In social deduction games (also called social deception games for their high levels of deception) an informed minority plays against an uninformed majority. That is to say, the players in the minority team know who is on their team. The players in the majority team don’t. The majority team tries to achieve a goal and the minority team tries to sabotage them, while keeping their identities hidden using deception, plots and schemes.
The major upsides of the best social deduction games are:
- Lively discussion
- Intricate plots, schemes, and deception
- Short (average playing time 15 minutes)
- Unlimited replay value
Social deduction games are great party games because they are short, very exciting and lead to lively discussions. Usually the minority team roles are the most exciting because they require bluffing and lying to your friends. But being on the majority team is also exciting because everyone you’ll have to achieve your goals while figuring out which players are lying to you.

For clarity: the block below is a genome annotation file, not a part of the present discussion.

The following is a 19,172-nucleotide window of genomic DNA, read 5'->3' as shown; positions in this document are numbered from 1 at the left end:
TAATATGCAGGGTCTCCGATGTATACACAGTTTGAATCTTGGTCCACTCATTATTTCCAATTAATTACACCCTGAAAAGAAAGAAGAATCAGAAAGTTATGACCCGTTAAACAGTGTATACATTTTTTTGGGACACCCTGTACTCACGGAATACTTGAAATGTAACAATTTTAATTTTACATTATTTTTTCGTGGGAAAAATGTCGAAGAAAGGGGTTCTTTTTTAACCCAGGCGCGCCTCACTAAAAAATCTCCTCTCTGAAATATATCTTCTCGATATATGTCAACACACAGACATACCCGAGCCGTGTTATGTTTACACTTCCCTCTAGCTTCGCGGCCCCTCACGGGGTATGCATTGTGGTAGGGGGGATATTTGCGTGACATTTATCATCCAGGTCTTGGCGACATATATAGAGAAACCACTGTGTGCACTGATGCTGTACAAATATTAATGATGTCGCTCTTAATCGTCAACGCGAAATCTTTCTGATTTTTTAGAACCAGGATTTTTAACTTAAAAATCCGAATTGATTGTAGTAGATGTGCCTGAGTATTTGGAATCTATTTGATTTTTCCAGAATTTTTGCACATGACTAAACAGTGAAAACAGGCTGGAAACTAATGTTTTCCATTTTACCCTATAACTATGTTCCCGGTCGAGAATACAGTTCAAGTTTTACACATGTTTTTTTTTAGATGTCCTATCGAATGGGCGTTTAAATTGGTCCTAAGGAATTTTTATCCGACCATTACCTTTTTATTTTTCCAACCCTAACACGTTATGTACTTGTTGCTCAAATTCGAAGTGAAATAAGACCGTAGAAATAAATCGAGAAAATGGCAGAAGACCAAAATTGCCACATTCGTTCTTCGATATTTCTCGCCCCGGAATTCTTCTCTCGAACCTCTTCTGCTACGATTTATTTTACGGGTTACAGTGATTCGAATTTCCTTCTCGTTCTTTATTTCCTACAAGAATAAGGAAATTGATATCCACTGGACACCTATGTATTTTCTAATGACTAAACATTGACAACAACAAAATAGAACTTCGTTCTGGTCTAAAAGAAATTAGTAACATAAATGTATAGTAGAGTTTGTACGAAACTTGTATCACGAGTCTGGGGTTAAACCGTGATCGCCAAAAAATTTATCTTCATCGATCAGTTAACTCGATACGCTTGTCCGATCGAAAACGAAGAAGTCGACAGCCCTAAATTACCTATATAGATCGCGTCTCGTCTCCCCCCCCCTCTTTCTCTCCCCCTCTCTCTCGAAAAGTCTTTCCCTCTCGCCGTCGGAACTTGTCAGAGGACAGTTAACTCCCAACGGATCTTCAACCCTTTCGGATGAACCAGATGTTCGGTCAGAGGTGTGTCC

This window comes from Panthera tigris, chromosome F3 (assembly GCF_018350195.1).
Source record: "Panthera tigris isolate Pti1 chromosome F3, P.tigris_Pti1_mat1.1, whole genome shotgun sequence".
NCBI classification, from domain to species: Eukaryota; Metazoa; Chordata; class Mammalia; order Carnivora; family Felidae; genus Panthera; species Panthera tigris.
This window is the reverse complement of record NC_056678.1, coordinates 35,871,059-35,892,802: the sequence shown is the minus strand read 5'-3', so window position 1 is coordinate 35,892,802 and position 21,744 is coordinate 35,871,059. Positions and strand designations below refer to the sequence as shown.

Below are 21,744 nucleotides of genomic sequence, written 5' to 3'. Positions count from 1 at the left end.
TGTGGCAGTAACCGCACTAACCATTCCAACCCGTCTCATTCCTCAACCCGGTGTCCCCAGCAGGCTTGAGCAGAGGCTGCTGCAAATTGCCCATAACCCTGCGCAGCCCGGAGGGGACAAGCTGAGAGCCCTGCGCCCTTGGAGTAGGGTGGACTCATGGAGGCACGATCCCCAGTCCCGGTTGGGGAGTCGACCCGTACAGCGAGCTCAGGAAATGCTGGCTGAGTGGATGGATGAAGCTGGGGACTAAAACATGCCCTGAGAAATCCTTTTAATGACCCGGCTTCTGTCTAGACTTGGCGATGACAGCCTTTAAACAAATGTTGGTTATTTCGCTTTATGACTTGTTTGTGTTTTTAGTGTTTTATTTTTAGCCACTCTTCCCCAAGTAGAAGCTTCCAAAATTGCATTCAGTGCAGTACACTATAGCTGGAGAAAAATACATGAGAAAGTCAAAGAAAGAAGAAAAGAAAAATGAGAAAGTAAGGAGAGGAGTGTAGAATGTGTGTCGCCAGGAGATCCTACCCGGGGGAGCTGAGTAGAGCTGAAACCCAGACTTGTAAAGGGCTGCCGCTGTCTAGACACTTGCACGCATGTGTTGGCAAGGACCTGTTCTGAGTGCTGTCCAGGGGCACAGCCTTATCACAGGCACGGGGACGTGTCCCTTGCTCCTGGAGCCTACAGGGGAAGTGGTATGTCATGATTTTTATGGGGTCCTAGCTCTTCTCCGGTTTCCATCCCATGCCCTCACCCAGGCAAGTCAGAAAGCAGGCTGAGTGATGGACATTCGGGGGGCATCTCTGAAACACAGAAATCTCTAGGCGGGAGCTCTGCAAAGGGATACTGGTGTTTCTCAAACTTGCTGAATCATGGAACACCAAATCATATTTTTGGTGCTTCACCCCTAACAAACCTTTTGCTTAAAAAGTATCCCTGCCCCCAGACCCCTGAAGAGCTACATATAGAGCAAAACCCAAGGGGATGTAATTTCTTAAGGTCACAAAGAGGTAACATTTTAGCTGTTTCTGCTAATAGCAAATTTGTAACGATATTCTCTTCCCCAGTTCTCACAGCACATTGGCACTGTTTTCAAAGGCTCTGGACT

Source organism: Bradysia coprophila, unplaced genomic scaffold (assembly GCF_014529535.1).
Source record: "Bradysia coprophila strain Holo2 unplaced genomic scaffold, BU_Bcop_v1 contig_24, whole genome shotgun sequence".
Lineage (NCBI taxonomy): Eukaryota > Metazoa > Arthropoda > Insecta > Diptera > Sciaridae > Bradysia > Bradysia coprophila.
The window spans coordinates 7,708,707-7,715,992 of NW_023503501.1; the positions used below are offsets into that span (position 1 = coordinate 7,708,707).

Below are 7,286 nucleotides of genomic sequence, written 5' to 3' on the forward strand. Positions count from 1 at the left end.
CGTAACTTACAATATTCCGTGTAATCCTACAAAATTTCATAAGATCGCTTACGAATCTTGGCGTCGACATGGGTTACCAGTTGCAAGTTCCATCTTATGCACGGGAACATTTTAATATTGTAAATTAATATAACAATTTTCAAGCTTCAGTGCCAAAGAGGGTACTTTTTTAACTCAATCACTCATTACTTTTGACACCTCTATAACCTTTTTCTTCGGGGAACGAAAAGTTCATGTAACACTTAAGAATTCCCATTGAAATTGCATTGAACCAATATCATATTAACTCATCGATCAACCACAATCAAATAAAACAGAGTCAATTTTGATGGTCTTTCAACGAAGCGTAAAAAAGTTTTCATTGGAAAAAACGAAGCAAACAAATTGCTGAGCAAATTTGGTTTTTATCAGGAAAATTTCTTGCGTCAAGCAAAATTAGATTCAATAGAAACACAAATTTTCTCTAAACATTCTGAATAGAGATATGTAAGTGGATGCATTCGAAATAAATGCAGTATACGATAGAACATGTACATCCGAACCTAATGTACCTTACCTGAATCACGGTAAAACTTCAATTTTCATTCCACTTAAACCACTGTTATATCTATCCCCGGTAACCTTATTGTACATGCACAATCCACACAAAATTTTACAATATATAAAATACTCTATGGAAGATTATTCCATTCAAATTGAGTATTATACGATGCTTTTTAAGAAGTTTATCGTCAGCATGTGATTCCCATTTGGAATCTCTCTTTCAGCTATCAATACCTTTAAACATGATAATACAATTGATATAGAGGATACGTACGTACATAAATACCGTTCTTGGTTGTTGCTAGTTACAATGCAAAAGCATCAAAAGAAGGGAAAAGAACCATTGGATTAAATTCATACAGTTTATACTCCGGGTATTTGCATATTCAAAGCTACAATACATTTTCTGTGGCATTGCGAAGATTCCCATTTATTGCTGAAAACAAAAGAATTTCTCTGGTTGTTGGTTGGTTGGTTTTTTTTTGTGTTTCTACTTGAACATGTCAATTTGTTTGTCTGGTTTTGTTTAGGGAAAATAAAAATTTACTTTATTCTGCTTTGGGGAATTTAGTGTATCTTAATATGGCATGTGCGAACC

There is endless room for improvement in social deduction games because the plots, schemes and deception that you and your fellow players will develop continue to evolve as you play more and more. And if you play with a new group you’ll have to develop new strategies yet again because the same tricks don’t fool everyone. That’s why the replay value of social deduction games is virtually unlimited.